Case (iii): Secondary maximum:

In addition to principal maximum at = 0, there are weak secondary maxima between minima positions. The positions of these weak secondary maxima can be obtained with the rule of finding maxima and minima of a given function in calculus. So, differentiating equation (5) and equating to zero, we have

= (A2 ) =0

= 2A2 ()( =0

A2 0; =0

Because =0 correspond to minima positions

=0

………... (7)

The values of '' satisfying the equation (7) are obtained graphically by plotting the curves and on the same graph.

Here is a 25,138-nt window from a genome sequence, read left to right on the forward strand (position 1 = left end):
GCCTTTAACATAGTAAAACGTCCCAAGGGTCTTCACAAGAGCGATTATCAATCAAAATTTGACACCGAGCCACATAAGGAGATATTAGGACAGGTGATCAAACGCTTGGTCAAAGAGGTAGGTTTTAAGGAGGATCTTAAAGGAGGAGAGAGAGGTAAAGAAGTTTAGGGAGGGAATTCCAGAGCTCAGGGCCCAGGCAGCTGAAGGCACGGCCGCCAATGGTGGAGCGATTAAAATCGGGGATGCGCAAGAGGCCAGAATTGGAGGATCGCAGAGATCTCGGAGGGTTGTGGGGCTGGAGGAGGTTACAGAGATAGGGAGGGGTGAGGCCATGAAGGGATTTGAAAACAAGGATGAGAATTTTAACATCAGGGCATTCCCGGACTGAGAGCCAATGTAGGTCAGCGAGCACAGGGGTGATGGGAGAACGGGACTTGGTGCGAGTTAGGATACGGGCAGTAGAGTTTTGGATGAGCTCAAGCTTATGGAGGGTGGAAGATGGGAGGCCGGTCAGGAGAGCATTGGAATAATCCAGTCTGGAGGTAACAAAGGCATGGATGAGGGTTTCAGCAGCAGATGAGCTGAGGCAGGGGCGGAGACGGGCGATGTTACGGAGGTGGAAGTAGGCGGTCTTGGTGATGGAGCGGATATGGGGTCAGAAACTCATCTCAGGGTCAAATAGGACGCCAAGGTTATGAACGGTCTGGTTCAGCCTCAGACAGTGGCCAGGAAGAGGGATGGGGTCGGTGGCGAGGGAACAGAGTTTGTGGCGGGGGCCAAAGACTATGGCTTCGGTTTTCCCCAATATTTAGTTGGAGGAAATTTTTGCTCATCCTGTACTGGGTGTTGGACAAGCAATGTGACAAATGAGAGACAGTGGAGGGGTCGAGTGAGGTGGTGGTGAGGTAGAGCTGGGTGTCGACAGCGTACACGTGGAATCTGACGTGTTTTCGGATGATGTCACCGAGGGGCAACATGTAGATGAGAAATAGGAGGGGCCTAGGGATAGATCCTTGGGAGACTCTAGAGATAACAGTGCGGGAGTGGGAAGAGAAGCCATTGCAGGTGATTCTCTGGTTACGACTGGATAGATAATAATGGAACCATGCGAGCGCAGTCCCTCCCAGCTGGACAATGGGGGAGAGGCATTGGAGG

The points of intersection of the two curves gives the values of which satisfy equation (7).

The points of intersections are

Figure20

But , gives principal maximum, substituting the values of in equation (5), we get

and so on.

From the above expressions, Imax, I1, I2,I3… it is evident that most of the incident light is concentrated at the principal maximum.

INTENSITY DISTRIBUTION GRAPH

A graph showing the variation of intensity with '' is as shown in the adjacent figure

Figure21